Tuesday, November 14, 2017

The Readout by Damian Garde & Meghana Keshavan

Welcome to The Readout, where we keep you on top of the latest in biotech. For more in-depth coverage of biopharma, subscribe to STAT Plus. On Twitter: @damiangarde@megkesh, and @statnews.

Is FDA lowering its standards?

At last night’s STAT Plus event in Washington D.C, a fiery Janet Woodcock, director of the FDA’s Center for Drug Evaluation and Research, pushed back against Ed Silverman — our Pharmalot columnist — when he suggested FDA was lowering its approval standards in order to speed up drug approvals. (It wasn’t entirely Ed’s fault, this was the theme of the event, after all.)

“I’m irritated by this,” said Woodcock, referring to the widely held narrative that the FDA was dumbing down its regulatory standards.

She insisted FDA was doing no such thing. The decision to approve Sarepta’s Duchenne muscular dystrophy drug? The right one, even if there was a “difference of opinion” within the agency, she said. About Addyi, the female sexual dysfunction drug which critics say doesn’t work, Woodcock argued otherwise, insisting the agency actually listened to women. “There’s no female sexual dysfunction? That’s B.S. Women just don’t complain as much.” On cancer drugs, Woodcock said approvals based on tumor response, and not a proven survival benefit, were perfectly appropriate — and the right thing to do — when patients have no other options.

The qualities of a blockbuster drug

Is there a secret sauce that renders a drug blockbuster-worthy? A new Trinity Partners report takes a look at the factors that contribute to a medication’s commercial success, peeling apart the performance of the 41 drugs approved in 2014. Some top line findings:

Across the board, commercial performance (thank goodness) correlated pretty substantially with therapeutic efficacy. 

The immunotherapy drugs approved in 2014 performed well, largely because of their efficacy and general lack of generic competition. Keytruda was the top-ranker, with Opdivo coming in third, when evaluated for therapeutic value, commercial success, and R&D expense. 

But anti-infectives didn’t do so hot — not because they don’t work, but because the reimbursement structure just isn’t equipped to support these costly, if effective, new drugs. 

And while not all orphan drugs were big successes, some certainly did well — particularly those targeting hemophilia. But mass-market drugs did not perform well, largely because of the breadth of lower-cost competition currently available. 

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Pharma might get another friend in Trump world

President Trump is nominating a former Eli Lilly executive to succeed Dr. Tom Price at Health and Human Services, promising his pick "will be a star for better healthcare and lower drug prices!" That last part might ring as odd in light of Lilly's recent record on the subject of pricing. Humalog, Lilly's banner insulin product, has more than doubled in cost since 2011, a trend that has sparked state investigations and a class-action lawsuit.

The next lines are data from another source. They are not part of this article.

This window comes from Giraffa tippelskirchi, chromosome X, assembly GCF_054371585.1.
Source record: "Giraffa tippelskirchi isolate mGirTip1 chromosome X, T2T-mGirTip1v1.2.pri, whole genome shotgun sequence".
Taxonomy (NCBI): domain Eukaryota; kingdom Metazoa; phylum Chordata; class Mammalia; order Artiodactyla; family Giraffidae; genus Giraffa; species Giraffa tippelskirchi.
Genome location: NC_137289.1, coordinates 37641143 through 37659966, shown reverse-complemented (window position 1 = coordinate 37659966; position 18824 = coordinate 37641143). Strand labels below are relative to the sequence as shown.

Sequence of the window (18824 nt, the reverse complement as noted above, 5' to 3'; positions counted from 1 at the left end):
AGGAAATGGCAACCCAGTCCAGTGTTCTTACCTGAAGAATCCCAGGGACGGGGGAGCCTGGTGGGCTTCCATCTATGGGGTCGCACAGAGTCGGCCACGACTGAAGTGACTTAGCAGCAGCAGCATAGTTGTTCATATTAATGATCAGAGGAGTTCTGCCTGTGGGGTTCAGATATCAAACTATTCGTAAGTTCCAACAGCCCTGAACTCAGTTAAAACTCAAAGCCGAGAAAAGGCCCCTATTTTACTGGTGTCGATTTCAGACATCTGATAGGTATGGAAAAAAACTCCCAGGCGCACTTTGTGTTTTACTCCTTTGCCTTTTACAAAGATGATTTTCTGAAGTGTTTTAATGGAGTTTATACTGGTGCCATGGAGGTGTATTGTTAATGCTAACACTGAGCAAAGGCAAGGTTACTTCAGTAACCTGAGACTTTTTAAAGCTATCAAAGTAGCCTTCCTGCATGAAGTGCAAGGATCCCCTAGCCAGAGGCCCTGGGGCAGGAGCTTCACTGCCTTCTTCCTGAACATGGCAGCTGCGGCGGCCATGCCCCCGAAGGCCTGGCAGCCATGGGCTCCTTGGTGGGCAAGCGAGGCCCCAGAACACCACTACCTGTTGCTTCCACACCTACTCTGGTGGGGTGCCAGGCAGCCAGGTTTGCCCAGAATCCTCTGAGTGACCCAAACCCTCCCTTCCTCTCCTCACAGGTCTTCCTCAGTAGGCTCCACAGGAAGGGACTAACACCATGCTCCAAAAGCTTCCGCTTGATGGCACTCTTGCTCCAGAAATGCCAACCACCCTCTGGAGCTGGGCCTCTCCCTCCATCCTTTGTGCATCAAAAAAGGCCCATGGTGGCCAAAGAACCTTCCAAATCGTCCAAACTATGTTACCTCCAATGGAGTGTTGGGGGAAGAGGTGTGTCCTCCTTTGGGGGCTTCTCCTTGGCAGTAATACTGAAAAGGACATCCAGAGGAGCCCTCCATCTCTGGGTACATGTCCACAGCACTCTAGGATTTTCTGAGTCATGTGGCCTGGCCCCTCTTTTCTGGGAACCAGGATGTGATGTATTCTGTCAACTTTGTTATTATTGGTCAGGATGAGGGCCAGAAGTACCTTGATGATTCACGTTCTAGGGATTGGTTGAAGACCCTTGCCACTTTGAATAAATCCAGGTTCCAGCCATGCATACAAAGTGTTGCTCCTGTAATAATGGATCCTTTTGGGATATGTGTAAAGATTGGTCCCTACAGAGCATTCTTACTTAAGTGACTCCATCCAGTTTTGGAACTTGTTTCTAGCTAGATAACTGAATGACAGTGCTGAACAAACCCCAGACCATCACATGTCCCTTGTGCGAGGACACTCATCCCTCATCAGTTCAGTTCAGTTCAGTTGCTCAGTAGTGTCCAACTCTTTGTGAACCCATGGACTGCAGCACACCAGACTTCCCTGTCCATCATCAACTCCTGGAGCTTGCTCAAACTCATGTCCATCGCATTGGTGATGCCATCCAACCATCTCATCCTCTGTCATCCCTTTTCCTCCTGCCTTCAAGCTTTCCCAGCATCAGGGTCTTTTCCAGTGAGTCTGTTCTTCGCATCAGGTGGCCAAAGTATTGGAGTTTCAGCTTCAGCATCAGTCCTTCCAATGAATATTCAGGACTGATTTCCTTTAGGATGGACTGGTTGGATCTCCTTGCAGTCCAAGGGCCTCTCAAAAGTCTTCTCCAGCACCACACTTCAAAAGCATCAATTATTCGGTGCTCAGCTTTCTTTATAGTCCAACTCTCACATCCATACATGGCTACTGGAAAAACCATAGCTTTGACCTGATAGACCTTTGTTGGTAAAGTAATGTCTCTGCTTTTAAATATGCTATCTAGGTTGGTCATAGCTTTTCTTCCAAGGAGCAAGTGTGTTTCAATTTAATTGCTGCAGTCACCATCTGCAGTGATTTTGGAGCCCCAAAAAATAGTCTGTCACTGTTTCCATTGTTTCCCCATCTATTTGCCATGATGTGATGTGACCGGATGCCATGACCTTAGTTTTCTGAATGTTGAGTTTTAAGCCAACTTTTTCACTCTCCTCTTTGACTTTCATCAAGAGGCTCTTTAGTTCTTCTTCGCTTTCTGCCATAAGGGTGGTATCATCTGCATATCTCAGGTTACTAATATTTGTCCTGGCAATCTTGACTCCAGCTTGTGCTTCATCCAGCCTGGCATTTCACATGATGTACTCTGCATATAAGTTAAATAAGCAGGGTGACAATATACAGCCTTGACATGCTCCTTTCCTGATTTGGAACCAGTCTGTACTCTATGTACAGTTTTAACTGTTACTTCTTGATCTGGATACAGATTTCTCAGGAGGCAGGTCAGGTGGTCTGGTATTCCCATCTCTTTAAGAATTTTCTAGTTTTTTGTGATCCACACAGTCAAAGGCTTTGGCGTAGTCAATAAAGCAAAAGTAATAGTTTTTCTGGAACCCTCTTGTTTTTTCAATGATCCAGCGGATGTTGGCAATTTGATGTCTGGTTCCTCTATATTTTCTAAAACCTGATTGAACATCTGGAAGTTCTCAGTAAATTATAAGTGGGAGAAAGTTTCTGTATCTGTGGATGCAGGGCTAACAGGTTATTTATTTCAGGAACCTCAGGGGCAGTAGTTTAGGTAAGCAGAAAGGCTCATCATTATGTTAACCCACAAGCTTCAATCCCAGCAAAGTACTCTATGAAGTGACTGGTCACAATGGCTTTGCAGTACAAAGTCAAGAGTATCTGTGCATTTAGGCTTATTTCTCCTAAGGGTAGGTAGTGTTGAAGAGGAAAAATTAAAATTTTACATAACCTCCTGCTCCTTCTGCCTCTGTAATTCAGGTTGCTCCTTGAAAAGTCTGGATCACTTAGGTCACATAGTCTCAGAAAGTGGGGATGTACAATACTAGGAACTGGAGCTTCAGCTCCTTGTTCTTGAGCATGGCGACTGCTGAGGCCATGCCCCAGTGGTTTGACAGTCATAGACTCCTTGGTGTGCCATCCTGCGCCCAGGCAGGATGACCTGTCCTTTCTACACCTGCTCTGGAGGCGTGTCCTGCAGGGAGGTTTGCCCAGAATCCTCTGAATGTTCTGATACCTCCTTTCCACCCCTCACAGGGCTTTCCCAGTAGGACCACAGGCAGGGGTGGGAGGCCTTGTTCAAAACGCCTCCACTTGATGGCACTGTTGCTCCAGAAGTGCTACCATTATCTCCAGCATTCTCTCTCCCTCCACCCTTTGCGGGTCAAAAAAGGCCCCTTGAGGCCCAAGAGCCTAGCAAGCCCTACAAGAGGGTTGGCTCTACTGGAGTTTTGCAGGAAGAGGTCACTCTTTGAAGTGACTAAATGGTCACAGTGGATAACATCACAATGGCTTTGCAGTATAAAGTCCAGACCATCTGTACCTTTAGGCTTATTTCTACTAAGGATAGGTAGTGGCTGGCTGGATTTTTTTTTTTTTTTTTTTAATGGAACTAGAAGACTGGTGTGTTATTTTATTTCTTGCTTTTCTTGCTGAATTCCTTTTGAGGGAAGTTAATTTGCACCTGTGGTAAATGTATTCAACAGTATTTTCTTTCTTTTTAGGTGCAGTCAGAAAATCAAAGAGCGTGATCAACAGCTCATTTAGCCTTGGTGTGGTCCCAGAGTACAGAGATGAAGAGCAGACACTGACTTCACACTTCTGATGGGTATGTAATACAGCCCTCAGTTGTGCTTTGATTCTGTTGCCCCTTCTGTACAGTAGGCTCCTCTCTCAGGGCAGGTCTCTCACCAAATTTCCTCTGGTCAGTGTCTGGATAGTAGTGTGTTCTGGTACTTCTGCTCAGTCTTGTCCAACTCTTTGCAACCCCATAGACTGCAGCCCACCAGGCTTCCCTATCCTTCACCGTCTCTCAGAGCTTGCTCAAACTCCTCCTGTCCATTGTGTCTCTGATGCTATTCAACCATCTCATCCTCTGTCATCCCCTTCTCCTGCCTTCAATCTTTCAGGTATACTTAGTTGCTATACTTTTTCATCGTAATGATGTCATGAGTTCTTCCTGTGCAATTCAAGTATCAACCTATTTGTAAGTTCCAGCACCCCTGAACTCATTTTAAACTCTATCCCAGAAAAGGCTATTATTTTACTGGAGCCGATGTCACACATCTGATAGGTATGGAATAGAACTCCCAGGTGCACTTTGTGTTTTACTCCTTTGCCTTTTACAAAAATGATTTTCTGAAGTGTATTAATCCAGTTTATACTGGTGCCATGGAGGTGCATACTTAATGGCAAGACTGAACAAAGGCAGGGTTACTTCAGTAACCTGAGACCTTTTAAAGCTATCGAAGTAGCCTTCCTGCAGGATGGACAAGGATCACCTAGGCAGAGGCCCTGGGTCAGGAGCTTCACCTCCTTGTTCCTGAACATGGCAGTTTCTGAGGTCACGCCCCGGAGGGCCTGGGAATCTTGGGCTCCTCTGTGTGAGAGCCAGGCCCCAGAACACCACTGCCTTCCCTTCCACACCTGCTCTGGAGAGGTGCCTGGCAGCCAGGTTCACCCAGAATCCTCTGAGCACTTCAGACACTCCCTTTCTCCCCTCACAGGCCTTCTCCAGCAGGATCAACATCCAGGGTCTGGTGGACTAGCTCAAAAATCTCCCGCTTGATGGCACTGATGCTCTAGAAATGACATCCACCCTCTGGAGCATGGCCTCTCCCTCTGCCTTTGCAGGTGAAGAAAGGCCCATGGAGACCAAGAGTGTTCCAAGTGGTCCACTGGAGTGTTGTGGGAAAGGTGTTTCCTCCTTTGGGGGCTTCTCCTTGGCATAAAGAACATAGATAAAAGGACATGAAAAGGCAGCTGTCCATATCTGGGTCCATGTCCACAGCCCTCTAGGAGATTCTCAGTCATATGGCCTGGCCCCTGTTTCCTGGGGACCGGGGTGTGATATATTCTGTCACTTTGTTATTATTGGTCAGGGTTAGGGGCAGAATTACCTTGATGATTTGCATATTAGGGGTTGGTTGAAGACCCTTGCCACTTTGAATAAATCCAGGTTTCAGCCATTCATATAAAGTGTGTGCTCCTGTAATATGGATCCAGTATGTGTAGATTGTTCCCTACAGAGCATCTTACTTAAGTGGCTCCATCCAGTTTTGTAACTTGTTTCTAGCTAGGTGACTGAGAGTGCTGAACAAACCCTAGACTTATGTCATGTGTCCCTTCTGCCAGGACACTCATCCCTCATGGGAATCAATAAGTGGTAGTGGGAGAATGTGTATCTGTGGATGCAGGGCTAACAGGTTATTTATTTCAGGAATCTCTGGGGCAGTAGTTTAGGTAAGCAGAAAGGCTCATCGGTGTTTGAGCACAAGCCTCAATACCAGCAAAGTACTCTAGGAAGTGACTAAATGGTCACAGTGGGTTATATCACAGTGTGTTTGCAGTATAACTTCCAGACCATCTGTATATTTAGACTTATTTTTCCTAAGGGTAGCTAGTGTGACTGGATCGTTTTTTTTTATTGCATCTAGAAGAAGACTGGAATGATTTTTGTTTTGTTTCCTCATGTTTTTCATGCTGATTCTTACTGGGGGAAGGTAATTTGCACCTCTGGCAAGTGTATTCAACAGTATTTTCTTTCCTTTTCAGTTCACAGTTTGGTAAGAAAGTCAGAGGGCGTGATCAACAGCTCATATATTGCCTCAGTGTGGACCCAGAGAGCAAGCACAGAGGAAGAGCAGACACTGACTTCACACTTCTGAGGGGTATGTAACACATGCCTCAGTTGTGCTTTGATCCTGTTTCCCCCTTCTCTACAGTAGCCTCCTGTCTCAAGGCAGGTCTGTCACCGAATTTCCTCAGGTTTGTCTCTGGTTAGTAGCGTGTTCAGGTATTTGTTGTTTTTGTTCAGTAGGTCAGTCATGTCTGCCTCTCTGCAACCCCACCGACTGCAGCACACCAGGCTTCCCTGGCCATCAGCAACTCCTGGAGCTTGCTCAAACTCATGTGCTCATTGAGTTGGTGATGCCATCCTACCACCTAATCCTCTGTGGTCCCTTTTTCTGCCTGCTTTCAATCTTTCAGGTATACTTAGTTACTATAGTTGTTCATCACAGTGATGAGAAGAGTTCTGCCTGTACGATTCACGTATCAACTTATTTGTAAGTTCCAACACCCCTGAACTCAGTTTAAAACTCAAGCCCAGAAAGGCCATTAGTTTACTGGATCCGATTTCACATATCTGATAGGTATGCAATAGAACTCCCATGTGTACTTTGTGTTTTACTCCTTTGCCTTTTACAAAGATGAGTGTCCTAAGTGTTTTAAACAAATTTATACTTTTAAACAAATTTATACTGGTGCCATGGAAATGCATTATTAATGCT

It's hard to say how Azar's Lilly pedigree might inform his HHS leadership — that's sure to be a topic at his Senate hearing — but it could be a bad omen for PBMs.

Lilly is among the raft of drug makers to blame rising out-of-pocket costs on the industry's middlemen, saying last year that its own price hikes largely were to pay ever-increasing rebates to the likes of CVS and Express Scripts. If Azar believes PBMs are making too much money with too little scrutiny, as many in Washington do, he could soon be in a position to make their lives more difficult.

A probiotic for immunotherapy

The microbiome seems to yield substantial power over cancer drugs — with some bacteria rendering treatments useless, while other, “good” bugs buoy their efficacy. A new partnership between MD Anderson, the Parker Institute, and Cambridge-based Seres Therapeutics is now working on a bacterial cocktail that might tweak the microbiome so as to improve how immunotherapies work.

Read more on STAT Plus.

CRISPR goes to Washington

A trio of CRISPR experts, including Editas Medicine CEO Katrine Bosley, are due to speak before a Senate committee this morning about all the wondrous benefits and staggering risks that come with gene editing.

It starts at 10 a.m. ET, and you can stream it here. STAT's Ike Swetlitz will be reporting from the hearing, so check back later for a full run-down.

More reads

  • Pfizer provides some clues to its succession plan. (Wall Street Journal)
  • Scientists used CRISPR to edit out PCSK9 in mice. (Reuters)
  • Novartis co-opts Homology’s gene-editing tech for R&D pipeline. (Endpoints)

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Thanks for reading! Until tomorrow,

Damian & Meghana

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